6) “I’m not being ministered to…”

7) Music

8) Virtually anything else…

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Kevin DeYoung is one of my favorite bloggers right now.  He is a bright guy with an awful lot to say.  Recently, he posted a series of articles on Dealing with Disappointment in the Church which were excellent.  He approaches this issue from the perspective of both the pastor and members of the congregation.  These are well-thought out and insightful posts… certainly reading.  You can find Part 1 here http://thegospelcoalition.org/blogs/kevindeyoung/2010/04/07/dealing-with-disappointment-in-the-church-1/, Part 2 here http://thegospelcoalition.org/blogs/kevindeyoung/2010/04/08/dealing-with-disappointment-in-the-church-2/ and Part 3 here http://thegospelcoalition.org/blogs/kevindeyoung/2010/04/09/dealing-with-disappointment-in-the-church-3/.

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I came across this blog post today by Tim Keller and I thought it was very thought provoking.  In summary, he suggests five things which the church needs to take seriously in order to engage the world in which we live:

1) The local church has to support culture-making.

2) The local church needs a renewal of apologetics.

3) There need to be greater variety of church models.

4) The church must develop a better theology of suffering.

5) We need a critical mass of churches in the biggest cities of the world.

A couple of these will require greater reflection on my part… but, all in all, I think he has a point.  Read the post for yourself (found here http://theresurgence.com/handle_the_big_issues.)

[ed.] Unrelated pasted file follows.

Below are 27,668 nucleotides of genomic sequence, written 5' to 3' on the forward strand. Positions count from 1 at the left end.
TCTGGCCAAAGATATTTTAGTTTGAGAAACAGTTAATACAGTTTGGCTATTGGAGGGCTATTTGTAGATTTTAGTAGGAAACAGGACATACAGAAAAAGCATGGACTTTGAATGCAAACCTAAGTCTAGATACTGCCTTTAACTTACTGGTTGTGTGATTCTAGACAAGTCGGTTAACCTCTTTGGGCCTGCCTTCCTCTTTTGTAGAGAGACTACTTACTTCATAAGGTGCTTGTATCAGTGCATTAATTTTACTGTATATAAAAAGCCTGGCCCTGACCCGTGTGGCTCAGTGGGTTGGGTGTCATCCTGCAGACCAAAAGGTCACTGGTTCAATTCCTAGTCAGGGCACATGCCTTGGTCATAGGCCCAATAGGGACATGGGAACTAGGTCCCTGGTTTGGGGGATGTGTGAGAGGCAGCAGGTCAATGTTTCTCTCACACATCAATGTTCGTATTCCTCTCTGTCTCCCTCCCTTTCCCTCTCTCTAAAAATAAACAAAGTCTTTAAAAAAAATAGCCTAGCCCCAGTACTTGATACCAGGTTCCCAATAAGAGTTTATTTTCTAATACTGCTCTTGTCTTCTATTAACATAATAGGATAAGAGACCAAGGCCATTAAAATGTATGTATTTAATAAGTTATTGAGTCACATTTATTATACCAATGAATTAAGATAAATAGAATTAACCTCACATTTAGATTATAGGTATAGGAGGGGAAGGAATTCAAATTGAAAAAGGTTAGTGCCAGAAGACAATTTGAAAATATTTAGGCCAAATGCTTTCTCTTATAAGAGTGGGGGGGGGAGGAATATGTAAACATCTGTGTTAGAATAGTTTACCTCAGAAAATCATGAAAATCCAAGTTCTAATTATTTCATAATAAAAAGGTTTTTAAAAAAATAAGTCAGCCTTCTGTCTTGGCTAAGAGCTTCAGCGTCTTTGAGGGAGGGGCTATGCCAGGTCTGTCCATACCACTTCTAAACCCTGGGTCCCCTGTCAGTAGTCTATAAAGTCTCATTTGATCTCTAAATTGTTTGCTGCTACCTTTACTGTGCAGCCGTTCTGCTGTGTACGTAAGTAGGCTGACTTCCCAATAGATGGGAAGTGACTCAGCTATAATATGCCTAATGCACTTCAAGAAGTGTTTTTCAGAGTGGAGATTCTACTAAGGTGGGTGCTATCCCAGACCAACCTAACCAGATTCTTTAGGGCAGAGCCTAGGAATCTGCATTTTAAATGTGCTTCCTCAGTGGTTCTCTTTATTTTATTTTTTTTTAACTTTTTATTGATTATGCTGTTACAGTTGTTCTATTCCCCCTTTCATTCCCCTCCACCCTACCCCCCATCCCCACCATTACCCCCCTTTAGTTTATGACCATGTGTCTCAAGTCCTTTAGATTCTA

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Following is an excerpt from an article posted by R.C. Sproul over at the Ligonier blog…

““Church is boring”—this is the most oft-stated reason why people stay away from church. It raises some important questions. How is it possible that an encounter with a majestic, awesome, living God could ever be considered boring by anyone? God is not dull. If worship is boring to us, it is not because God is boring. Sermons can be boring and liturgies can be boring, but God simply cannot be boring.”

I hear this same point from people all the time and it never ceases to amaze me.  Is our church attendance only about us and what edifies (read “entertains” in many cases) us?  If worship is boring than it must be because we fail to grasp the greatness of the glory of the God.

You can read the rest of Dr. Sproul’s post here http://www.ligonier.org/blog/becoming-worshiper-god/

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The following is a quote from a blog post by Ray Ortlund on both preaching and living grace in our churches…

“A major part of pastoral ministry is preaching the doctrines of grace and managing an environment of grace.  The latter is harder to accomplish than the former.  It is more intuitive.  It requires more humility and self-awareness.”

This is so true!  So often we succeed in preaching grace from the pulpit (or Sunday School podium, etc…), but then we live and relate within the community of the saints as if our standing before God is all of works.

I don’t know that I have any of the answers to this common problem, but I have found in my own life that apart from reminding myself of the gospel on a daily basis, I tend to fall into this performance trap, both in my own personal walk with the Lord and my relationships with other Christians.

Dr. Ortlund’s post is a helpful reminder of what really binds us together in the church… not our works… but the grace of God.  You can read the whole article here http://thegospelcoalition.org/blogs/rayortlund/2010/02/12/centered-on-one-or-the-other/.